St. John's Cathedral (Knoxville, Tennessee)
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|St. John's Cathedral|
|Location||413 W. Cumberland Ave.
|Denomination||Episcopal Church in the United States of America|
|Bishop(s)||Rt. Rev. George D. Young, III|
|Dean||Very Rev. John C. Ross|
Established in 1826 (35 years after the founding of Knoxville), St. John’s Church was one of the congregations represented at the Primary Convention when the Diocese of Tennessee was organized in Nashville in 1829. In May 1844, with 25 communicants, St. John’s became the first mission from Eastern Tennessee to be admitted to the Diocese of Tennessee.
In 1891, the original building was razed to make room for a larger facility, which was completed in 1892. The architect for the current building was J.W. Yost of Columbus, Ohio. The stone church is built in a Latin cross form, but the nave, transepts, and apse are minimal in size compared to the crossing, resulting in a large central space. The architectural style is Richardsonian Romanesque. Features include a slate roof, turrets, buttresses, and rose windows.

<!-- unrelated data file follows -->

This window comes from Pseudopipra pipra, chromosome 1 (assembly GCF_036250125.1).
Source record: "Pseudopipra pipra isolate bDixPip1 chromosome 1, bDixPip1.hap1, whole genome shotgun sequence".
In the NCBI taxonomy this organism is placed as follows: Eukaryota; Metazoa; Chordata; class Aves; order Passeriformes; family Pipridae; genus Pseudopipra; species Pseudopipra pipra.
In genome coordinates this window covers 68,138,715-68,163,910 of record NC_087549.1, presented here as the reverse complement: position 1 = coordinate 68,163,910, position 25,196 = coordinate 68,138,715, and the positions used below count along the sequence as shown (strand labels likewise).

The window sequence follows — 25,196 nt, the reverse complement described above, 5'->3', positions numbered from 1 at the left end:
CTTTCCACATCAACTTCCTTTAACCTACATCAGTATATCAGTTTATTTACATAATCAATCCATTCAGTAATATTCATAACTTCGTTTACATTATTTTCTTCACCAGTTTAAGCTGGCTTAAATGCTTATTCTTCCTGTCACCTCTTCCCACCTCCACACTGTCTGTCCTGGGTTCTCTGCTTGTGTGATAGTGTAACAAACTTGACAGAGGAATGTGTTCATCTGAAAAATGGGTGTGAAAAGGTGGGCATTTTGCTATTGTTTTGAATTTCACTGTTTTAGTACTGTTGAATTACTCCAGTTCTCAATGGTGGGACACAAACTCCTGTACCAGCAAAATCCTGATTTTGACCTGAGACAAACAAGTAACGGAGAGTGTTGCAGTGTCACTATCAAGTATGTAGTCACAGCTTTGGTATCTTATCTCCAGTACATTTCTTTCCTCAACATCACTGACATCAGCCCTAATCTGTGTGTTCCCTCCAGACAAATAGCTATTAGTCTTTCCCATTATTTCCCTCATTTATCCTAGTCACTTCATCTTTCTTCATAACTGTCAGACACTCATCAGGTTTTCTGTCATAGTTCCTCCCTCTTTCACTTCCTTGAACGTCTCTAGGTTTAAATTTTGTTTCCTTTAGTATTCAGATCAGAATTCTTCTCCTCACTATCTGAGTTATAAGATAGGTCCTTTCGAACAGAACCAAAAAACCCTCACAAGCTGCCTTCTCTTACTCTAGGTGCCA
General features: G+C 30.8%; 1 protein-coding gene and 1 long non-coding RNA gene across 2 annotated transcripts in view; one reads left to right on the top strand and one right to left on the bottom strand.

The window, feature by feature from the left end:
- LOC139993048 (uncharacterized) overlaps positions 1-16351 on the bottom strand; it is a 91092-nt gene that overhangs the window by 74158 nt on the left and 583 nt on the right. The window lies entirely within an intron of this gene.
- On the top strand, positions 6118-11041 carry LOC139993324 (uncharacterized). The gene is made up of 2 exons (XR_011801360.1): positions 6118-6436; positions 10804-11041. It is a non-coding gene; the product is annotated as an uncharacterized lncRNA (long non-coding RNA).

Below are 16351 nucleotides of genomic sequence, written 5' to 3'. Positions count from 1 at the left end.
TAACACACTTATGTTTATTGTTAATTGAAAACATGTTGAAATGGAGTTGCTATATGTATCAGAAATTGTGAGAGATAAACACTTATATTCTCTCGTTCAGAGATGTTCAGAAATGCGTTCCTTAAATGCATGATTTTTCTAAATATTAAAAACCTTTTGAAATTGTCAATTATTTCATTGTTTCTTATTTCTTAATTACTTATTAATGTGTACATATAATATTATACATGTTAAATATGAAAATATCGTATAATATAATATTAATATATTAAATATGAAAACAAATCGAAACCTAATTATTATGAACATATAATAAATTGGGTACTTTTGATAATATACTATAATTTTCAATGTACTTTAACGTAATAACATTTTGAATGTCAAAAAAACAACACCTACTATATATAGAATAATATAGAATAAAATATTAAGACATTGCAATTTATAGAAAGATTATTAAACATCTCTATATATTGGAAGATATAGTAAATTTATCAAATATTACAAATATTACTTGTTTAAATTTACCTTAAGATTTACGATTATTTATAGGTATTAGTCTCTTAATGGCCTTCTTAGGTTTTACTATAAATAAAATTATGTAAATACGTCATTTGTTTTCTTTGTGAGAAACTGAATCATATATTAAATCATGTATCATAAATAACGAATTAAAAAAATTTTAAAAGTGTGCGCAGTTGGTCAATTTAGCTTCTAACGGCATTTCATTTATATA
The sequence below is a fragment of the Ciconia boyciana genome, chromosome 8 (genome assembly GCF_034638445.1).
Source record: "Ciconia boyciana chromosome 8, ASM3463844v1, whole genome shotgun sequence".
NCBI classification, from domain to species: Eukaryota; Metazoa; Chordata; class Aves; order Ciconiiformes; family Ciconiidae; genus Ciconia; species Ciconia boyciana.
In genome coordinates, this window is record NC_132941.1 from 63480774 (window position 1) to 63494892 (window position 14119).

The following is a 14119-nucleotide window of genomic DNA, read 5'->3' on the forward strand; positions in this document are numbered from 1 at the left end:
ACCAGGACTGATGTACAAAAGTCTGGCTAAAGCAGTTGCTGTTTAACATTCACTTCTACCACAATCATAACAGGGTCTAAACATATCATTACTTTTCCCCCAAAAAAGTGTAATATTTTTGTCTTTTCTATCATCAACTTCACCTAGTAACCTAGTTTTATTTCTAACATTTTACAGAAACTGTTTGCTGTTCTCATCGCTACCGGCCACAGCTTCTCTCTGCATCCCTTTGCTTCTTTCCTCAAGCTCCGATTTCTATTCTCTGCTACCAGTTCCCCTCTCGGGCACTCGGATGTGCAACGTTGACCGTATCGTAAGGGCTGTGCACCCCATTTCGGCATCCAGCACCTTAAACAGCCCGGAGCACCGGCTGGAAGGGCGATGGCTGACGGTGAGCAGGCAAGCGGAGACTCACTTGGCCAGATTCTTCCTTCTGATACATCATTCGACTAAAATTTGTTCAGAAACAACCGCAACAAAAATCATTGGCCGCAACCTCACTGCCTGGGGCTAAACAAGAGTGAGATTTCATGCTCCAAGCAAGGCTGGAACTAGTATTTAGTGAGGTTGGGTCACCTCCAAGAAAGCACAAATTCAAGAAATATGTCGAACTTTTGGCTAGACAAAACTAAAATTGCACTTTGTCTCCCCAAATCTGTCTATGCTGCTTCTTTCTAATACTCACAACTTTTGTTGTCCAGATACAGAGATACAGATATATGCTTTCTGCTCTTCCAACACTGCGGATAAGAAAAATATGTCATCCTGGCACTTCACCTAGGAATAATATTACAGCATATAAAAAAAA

A devastating fire in the church building in 1919 destroyed many of the original stained glass windows, but the building was promptly restored. In 1963, extensive renovation created the undercroft under the nave floor. In 1986, St. John’s was designated as the seat of the bishop for the newly created Diocese of East Tennessee.
Adjacent to St. John's Episcopal Cathedral is the church office. The church office was built in 1857 by O. F. Hill to serve as a home and office. It is a two-story, brick, classical building. The original porch had Tuscan columns and extended the full width of the house, but the porch has been removed. The present porch is comparatively modest. The James Park House lies across Cumberland Avenue to the south.
The Very Reverend John C. Ross is Dean of the Cathedral.
- The Future of Knoxville's Past: Historic and Architectural Resources in Knoxville, Tennessee (Knoxville Historic Zoning Commission, October 2006), page 24.
- Knoxville: Fifty Landmarks. The Knoxville Heritage Committee of the Junior League, 1976, page 13.